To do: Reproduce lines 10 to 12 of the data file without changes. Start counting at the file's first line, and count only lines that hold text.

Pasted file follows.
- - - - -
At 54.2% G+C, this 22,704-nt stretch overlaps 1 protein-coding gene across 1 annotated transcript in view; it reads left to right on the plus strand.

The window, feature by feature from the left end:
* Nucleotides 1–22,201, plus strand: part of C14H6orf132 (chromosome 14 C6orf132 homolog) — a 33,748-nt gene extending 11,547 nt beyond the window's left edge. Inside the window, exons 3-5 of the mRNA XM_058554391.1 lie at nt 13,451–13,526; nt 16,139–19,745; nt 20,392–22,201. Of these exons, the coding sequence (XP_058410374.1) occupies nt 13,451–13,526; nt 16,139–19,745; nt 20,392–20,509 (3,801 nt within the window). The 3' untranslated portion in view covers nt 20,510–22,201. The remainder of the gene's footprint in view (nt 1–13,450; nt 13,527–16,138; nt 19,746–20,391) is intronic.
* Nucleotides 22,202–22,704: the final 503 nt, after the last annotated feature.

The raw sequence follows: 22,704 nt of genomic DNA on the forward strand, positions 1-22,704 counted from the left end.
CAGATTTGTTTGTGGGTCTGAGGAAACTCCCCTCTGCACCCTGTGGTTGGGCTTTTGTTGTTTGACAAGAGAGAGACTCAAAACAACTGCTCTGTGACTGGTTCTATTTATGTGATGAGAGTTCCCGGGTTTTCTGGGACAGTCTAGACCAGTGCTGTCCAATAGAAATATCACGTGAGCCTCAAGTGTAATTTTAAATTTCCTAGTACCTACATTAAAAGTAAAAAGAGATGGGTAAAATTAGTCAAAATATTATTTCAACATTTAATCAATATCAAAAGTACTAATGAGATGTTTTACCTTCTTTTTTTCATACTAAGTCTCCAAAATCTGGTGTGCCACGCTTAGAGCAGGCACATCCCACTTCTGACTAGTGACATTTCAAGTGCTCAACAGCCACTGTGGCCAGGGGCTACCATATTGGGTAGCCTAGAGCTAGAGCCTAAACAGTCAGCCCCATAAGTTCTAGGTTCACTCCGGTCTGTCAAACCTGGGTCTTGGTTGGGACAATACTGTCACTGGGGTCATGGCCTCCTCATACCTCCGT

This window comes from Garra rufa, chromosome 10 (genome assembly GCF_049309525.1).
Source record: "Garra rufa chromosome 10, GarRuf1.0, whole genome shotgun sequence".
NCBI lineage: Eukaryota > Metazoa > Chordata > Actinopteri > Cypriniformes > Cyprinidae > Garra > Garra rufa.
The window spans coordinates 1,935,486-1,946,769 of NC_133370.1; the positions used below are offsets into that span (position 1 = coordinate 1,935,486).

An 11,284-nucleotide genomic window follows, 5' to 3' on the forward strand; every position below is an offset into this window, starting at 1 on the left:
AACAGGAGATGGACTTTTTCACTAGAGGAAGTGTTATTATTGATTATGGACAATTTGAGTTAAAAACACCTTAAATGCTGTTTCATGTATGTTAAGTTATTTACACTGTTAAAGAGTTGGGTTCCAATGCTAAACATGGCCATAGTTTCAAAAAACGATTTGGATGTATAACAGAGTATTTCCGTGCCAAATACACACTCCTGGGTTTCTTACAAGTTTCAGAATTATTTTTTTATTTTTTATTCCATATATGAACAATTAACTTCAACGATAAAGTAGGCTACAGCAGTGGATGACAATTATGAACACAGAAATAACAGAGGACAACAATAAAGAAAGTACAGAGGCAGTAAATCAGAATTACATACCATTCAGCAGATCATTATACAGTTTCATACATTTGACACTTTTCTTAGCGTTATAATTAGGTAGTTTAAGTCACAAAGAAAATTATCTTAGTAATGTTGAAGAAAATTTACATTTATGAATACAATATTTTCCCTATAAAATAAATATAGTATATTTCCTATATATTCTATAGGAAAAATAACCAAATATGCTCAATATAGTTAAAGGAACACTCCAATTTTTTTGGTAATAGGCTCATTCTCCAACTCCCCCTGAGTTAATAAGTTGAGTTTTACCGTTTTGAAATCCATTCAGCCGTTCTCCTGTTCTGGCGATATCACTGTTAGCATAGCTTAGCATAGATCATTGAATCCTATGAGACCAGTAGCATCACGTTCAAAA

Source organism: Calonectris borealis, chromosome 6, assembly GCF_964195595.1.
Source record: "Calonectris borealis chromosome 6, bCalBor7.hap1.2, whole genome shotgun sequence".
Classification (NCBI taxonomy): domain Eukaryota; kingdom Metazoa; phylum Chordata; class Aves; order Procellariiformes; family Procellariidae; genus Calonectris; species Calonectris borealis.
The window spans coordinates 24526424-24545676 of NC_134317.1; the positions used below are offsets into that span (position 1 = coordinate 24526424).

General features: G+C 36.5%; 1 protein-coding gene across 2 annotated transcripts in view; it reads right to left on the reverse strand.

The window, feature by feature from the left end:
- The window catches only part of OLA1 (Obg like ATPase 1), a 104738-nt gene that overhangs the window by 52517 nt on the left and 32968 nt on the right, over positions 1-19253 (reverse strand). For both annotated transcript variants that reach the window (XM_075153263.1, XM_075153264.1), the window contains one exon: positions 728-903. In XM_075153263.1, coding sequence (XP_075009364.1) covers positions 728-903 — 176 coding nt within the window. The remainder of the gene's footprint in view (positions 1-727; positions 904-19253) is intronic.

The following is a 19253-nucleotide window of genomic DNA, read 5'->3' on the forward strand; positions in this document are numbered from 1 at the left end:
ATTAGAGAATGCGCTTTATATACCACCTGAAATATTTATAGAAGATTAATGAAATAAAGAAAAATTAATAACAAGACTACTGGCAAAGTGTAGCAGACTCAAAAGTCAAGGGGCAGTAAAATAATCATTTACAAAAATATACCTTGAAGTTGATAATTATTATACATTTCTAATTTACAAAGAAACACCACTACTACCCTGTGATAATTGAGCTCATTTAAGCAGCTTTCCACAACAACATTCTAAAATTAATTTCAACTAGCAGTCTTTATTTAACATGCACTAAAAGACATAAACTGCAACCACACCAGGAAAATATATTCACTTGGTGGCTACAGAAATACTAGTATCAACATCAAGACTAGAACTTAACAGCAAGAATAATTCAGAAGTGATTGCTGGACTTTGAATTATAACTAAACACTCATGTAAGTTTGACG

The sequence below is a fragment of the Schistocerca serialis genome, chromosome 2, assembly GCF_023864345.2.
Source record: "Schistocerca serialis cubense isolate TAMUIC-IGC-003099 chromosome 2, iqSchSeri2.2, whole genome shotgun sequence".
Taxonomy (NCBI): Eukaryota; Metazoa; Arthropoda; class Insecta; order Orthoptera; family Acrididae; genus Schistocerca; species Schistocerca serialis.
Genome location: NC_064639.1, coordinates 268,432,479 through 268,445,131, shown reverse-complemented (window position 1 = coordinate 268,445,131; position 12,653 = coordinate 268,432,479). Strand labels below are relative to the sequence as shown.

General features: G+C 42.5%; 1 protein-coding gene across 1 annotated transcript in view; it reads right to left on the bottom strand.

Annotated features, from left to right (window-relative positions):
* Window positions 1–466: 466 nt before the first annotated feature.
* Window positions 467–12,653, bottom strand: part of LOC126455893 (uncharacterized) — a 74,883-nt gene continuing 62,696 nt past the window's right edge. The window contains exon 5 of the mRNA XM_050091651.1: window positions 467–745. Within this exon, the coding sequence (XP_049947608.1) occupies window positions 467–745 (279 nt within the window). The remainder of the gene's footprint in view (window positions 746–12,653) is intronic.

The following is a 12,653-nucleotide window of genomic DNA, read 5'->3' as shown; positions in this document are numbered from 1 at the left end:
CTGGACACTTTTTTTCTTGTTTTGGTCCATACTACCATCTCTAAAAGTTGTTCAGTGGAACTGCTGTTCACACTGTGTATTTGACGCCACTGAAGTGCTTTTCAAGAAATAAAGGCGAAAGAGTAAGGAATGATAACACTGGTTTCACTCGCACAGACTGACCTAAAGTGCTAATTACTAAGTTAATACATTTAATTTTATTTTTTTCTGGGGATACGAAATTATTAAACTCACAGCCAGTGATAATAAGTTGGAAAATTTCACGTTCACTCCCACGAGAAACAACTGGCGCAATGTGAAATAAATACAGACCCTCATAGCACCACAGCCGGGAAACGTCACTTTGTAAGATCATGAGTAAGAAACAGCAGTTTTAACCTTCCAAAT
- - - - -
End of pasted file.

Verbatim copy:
The window spans coordinates 1,935,486-1,946,769 of NC_133370.1; the positions used below are offsets into that span (position 1 = coordinate 1,935,486).

An 11,284-nucleotide genomic window follows, 5' to 3' on the forward strand; every position below is an offset into this window, starting at 1 on the left:
AACAGGAGATGGACTTTTTCACTAGAGGAAGTGTTATTATTGATTATGGACAATTTGAGTTAAAAACACCTTAAATGCTGTTTCATGTATGTTAAGTTATTTACACTGTTAAAGAGTTGGGTTCCAATGCTAAACATGGCCATAGTTTCAAAAAACGATTTGGATGTATAACAGAGTATTTCCGTGCCAAATACACACTCCTGGGTTTCTTACAAGTTTCAGAATTATTTTTTTATTTTTTATTCCATATATGAACAATTAACTTCAACGATAAAGTAGGCTACAGCAGTGGATGACAATTATGAACACAGAAATAACAGAGGACAACAATAAAGAAAGTACAGAGGCAGTAAATCAGAATTACATACCATTCAGCAGATCATTATACAGTTTCATACATTTGACACTTTTCTTAGCGTTATAATTAGGTAGTTTAAGTCACAAAGAAAATTATCTTAGTAATGTTGAAGAAAATTTACATTTATGAATACAATATTTTCCCTATAAAATAAATATAGTATATTTCCTATATATTCTATAGGAAAAATAACCAAATATGCTCAATATAGTTAAAGGAACACTCCAATTTTTTTGGTAATAGGCTCATTCTCCAACTCCCCCTGAGTTAATAAGTTGAGTTTTACCGTTTTGAAATCCATTCAGCCGTTCTCCTGTTCTGGCGATATCACTGTTAGCATAGCTTAGCATAGATCATTGAATCCTATGAGACCAGTAGCATCACGTTCAAAA